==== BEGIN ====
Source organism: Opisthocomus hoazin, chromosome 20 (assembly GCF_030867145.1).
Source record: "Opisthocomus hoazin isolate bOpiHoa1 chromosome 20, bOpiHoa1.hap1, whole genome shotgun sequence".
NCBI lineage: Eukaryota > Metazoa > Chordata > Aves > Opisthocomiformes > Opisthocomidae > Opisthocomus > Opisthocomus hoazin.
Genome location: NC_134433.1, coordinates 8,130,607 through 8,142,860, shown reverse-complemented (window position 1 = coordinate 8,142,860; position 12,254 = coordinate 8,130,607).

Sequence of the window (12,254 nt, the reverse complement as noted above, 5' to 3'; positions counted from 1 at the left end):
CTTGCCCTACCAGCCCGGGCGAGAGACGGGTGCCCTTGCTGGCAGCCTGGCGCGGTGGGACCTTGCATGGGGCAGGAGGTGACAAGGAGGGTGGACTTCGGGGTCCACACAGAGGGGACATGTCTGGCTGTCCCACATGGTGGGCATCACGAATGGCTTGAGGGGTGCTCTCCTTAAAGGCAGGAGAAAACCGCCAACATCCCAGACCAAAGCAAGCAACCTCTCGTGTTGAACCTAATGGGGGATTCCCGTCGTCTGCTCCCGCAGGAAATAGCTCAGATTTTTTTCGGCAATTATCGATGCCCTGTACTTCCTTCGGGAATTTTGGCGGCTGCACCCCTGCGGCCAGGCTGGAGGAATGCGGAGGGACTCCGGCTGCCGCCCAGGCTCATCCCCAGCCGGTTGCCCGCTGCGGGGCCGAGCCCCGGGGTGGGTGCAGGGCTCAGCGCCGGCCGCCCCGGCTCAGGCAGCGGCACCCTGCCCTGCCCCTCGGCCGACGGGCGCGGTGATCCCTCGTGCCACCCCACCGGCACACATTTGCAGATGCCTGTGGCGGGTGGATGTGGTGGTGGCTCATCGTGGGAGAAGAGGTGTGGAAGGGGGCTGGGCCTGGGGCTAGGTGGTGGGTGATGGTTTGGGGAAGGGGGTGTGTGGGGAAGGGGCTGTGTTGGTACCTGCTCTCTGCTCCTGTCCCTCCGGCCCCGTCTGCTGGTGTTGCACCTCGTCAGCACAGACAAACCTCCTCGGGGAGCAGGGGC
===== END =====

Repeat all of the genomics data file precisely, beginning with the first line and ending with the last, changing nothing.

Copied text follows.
Source organism: Opisthocomus hoazin, chromosome 20 (assembly GCF_030867145.1).
Source record: "Opisthocomus hoazin isolate bOpiHoa1 chromosome 20, bOpiHoa1.hap1, whole genome shotgun sequence".
NCBI lineage: Eukaryota > Metazoa > Chordata > Aves > Opisthocomiformes > Opisthocomidae > Opisthocomus > Opisthocomus hoazin.
Genome location: NC_134433.1, coordinates 8,130,607 through 8,142,860, shown reverse-complemented (window position 1 = coordinate 8,142,860; position 12,254 = coordinate 8,130,607).

Sequence of the window (12,254 nt, the reverse complement as noted above, 5' to 3'; positions counted from 1 at the left end):
CTTGCCCTACCAGCCCGGGCGAGAGACGGGTGCCCTTGCTGGCAGCCTGGCGCGGTGGGACCTTGCATGGGGCAGGAGGTGACAAGGAGGGTGGACTTCGGGGTCCACACAGAGGGGACATGTCTGGCTGTCCCACATGGTGGGCATCACGAATGGCTTGAGGGGTGCTCTCCTTAAAGGCAGGAGAAAACCGCCAACATCCCAGACCAAAGCAAGCAACCTCTCGTGTTGAACCTAATGGGGGATTCCCGTCGTCTGCTCCCGCAGGAAATAGCTCAGATTTTTTTCGGCAATTATCGATGCCCTGTACTTCCTTCGGGAATTTTGGCGGCTGCACCCCTGCGGCCAGGCTGGAGGAATGCGGAGGGACTCCGGCTGCCGCCCAGGCTCATCCCCAGCCGGTTGCCCGCTGCGGGGCCGAGCCCCGGGGTGGGTGCAGGGCTCAGCGCCGGCCGCCCCGGCTCAGGCAGCGGCACCCTGCCCTGCCCCTCGGCCGACGGGCGCGGTGATCCCTCGTGCCACCCCACCGGCACACATTTGCAGATGCCTGTGGCGGGTGGATGTGGTGGTGGCTCATCGTGGGAGAAGAGGTGTGGAAGGGGGCTGGGCCTGGGGCTAGGTGGTGGGTGATGGTTTGGGGAAGGGGGTGTGTGGGGAAGGGGCTGTGTTGGTACCTGCTCTCTGCTCCTGTCCCTCCGGCCCCGTCTGCTGGTGTTGCACCTCGTCAGCACAGACAAACCTCCTCGGGGAGCAGGGGC